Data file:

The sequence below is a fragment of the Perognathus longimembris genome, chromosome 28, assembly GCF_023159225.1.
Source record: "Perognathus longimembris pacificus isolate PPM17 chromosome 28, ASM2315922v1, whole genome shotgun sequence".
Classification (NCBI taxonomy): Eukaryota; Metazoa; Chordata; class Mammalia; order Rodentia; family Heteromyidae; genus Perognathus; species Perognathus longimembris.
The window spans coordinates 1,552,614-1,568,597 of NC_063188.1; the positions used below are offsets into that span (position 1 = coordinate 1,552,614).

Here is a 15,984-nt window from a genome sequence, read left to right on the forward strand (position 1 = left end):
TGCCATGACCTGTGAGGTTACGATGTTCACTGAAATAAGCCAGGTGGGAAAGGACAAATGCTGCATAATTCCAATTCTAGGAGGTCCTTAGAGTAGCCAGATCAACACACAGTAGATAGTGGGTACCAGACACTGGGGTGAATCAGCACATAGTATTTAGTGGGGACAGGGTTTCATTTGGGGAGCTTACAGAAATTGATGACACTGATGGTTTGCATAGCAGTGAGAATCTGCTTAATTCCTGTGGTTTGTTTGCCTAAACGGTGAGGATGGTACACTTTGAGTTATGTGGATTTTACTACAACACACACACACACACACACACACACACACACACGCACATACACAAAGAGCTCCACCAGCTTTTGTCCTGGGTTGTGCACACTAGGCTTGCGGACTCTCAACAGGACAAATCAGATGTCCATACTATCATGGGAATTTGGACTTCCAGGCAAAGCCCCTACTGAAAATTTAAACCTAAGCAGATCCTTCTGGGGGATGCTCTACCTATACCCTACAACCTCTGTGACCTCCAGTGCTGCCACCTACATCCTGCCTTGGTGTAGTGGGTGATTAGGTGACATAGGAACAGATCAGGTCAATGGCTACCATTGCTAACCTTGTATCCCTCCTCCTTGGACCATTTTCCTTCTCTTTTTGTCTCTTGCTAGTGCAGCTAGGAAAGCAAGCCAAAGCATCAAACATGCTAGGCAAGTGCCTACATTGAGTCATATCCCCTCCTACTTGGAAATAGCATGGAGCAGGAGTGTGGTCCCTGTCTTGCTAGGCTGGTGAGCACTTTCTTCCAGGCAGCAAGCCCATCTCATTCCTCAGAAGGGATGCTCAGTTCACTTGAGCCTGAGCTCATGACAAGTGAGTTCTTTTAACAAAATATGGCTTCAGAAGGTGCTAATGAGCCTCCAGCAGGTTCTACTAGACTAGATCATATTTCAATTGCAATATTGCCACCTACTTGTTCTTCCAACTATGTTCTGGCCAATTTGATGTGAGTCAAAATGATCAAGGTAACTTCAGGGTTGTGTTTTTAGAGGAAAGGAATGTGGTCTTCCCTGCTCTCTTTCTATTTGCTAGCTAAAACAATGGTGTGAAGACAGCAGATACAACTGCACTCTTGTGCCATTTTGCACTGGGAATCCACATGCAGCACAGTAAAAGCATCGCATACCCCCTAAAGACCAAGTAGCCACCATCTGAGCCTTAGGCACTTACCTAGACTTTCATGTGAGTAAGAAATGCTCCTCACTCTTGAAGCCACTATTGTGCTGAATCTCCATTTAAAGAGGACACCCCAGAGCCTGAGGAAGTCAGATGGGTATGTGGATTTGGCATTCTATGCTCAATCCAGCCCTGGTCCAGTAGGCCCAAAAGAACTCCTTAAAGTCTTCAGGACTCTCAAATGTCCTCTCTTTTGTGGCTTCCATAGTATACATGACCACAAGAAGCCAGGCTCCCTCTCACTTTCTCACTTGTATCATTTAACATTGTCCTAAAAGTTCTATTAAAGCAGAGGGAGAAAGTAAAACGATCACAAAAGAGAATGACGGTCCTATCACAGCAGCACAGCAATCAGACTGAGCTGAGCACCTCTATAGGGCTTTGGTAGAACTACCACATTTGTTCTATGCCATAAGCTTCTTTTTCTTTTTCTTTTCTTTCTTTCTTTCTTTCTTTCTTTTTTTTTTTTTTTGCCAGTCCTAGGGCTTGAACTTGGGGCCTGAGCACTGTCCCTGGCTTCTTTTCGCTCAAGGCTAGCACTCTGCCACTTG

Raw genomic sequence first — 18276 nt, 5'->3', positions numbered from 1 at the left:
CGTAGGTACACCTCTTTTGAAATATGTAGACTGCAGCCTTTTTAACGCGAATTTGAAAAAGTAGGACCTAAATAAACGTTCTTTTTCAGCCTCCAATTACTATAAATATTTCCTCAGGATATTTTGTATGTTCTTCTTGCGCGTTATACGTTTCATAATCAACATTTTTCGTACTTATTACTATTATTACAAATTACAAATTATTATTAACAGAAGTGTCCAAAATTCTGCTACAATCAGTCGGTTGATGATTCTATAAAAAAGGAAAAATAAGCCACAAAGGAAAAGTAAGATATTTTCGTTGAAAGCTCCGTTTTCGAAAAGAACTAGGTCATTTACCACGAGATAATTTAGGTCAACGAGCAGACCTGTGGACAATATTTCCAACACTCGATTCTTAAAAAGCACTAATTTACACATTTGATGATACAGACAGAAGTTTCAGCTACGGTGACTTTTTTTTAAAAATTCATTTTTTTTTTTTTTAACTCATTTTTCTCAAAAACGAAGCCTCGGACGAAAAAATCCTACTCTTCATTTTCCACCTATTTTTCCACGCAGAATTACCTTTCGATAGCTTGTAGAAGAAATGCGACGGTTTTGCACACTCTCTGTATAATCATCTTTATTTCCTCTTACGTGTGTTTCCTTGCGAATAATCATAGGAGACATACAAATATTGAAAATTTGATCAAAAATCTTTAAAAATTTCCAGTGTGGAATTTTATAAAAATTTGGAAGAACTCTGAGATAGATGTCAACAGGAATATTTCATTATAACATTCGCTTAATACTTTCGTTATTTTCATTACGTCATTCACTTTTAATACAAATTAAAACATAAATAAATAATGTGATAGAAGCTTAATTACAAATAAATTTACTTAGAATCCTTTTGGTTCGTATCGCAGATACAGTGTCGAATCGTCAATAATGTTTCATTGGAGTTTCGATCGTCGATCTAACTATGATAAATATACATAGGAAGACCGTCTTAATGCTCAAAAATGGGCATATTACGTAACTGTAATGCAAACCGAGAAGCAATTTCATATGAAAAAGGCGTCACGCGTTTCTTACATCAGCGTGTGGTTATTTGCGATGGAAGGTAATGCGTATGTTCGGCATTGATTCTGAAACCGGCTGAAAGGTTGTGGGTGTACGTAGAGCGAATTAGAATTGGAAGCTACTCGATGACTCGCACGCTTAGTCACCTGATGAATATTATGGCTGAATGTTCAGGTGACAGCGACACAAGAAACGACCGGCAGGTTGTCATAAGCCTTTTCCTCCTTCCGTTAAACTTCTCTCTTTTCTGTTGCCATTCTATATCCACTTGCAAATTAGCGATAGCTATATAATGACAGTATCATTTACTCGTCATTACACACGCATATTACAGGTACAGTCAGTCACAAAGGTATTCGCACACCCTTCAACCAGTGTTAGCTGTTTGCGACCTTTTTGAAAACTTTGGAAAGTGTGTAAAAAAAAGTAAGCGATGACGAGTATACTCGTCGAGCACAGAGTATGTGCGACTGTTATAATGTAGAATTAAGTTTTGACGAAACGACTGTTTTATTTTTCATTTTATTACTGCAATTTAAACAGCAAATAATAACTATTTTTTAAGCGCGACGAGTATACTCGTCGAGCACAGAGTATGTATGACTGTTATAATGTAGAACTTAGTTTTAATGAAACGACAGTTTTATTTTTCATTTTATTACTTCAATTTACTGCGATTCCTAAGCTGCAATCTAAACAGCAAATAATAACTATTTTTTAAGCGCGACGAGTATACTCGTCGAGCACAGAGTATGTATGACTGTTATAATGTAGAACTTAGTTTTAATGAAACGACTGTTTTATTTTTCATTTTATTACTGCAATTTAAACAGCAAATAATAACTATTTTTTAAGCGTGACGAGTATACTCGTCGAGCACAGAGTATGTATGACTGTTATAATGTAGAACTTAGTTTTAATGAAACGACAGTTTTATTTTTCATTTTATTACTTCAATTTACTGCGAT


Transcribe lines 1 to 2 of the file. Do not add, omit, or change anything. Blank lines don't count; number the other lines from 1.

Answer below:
The sequence below is a fragment of the Perognathus longimembris genome, chromosome 28, assembly GCF_023159225.1.
Source record: "Perognathus longimembris pacificus isolate PPM17 chromosome 28, ASM2315922v1, whole genome shotgun sequence".